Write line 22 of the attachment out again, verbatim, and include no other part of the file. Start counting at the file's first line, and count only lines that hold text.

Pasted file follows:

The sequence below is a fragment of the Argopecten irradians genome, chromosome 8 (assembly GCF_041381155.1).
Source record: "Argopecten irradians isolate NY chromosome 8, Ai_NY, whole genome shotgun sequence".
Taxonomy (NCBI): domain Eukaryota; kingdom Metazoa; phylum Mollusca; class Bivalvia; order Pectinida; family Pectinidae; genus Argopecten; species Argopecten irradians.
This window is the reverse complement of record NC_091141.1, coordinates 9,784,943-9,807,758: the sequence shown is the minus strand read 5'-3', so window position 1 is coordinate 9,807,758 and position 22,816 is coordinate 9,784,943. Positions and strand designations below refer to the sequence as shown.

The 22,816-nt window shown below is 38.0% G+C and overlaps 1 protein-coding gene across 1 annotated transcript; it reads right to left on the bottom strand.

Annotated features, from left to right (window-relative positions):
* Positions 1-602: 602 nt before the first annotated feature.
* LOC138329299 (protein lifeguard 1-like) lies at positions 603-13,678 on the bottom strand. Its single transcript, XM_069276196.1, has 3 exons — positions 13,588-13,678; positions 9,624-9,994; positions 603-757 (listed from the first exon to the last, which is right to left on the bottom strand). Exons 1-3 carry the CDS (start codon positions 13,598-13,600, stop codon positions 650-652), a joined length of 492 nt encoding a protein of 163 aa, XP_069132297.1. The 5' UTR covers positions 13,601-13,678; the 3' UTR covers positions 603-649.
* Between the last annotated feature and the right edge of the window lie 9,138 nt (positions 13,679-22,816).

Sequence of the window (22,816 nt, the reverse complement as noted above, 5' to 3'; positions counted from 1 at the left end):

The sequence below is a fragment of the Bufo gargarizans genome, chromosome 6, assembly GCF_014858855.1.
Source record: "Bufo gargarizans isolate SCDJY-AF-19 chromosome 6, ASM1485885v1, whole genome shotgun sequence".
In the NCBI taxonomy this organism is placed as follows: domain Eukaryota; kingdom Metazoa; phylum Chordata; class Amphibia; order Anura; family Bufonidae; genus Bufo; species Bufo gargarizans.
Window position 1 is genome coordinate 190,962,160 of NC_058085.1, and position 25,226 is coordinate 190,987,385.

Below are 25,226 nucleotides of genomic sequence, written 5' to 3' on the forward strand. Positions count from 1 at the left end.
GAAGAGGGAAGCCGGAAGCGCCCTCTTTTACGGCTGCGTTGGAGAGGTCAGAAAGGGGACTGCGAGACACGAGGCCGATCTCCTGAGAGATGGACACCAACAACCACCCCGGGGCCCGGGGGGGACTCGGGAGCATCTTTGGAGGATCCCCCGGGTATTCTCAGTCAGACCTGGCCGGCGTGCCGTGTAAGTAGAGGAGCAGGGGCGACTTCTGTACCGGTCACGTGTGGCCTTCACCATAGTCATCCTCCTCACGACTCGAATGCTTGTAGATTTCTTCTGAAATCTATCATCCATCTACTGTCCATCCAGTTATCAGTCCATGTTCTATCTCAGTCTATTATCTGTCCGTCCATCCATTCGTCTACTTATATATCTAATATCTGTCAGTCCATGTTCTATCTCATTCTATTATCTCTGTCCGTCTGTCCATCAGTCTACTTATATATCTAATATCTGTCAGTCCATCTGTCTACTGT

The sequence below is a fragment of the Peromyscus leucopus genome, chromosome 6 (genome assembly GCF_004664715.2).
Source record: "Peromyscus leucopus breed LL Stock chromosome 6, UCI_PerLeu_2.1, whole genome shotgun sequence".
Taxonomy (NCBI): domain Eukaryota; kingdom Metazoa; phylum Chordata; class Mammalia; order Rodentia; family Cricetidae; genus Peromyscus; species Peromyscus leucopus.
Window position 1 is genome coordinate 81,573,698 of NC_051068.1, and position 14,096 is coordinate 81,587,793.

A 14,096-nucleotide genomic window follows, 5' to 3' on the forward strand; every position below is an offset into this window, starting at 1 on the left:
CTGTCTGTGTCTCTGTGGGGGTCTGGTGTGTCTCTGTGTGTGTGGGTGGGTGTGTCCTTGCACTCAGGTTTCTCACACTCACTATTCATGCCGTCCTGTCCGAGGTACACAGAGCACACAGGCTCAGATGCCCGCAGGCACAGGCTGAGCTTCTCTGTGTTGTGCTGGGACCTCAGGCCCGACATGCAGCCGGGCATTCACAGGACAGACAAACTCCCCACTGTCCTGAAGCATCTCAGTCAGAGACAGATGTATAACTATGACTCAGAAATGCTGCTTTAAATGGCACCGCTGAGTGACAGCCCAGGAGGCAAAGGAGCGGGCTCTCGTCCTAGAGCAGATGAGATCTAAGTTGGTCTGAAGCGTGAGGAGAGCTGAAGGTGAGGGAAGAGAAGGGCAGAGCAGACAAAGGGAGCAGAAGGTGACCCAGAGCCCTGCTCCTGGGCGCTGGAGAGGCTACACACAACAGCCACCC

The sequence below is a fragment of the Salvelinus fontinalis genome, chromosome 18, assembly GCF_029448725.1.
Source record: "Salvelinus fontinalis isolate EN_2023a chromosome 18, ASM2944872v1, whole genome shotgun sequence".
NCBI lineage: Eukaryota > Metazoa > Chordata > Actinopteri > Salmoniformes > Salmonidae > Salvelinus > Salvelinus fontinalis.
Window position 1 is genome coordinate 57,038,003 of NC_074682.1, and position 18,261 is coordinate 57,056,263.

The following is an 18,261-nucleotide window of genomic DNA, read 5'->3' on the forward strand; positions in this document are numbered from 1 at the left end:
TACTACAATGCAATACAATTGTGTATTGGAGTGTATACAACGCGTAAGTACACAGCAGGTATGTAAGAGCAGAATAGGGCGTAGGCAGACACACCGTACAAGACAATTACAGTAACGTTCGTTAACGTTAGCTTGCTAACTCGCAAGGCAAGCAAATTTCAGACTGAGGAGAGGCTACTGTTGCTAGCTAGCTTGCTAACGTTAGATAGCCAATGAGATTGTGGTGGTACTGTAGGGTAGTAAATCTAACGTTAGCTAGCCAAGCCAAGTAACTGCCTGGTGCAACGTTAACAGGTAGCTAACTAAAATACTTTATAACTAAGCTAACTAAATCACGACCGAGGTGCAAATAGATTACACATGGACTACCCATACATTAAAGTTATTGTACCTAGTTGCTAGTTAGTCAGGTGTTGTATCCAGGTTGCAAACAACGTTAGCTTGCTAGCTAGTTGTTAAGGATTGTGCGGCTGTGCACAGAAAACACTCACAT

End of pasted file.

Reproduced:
CTGTCTGTGTCTCTGTGGGGGTCTGGTGTGTCTCTGTGTGTGTGGGTGGGTGTGTCCTTGCACTCAGGTTTCTCACACTCACTATTCATGCCGTCCTGTCCGAGGTACACAGAGCACACAGGCTCAGATGCCCGCAGGCACAGGCTGAGCTTCTCTGTGTTGTGCTGGGACCTCAGGCCCGACATGCAGCCGGGCATTCACAGGACAGACAAACTCCCCACTGTCCTGAAGCATCTCAGTCAGAGACAGATGTATAACTATGACTCAGAAATGCTGCTTTAAATGGCACCGCTGAGTGACAGCCCAGGAGGCAAAGGAGCGGGCTCTCGTCCTAGAGCAGATGAGATCTAAGTTGGTCTGAAGCGTGAGGAGAGCTGAAGGTGAGGGAAGAGAAGGGCAGAGCAGACAAAGGGAGCAGAAGGTGACCCAGAGCCCTGCTCCTGGGCGCTGGAGAGGCTACACACAACAGCCACCC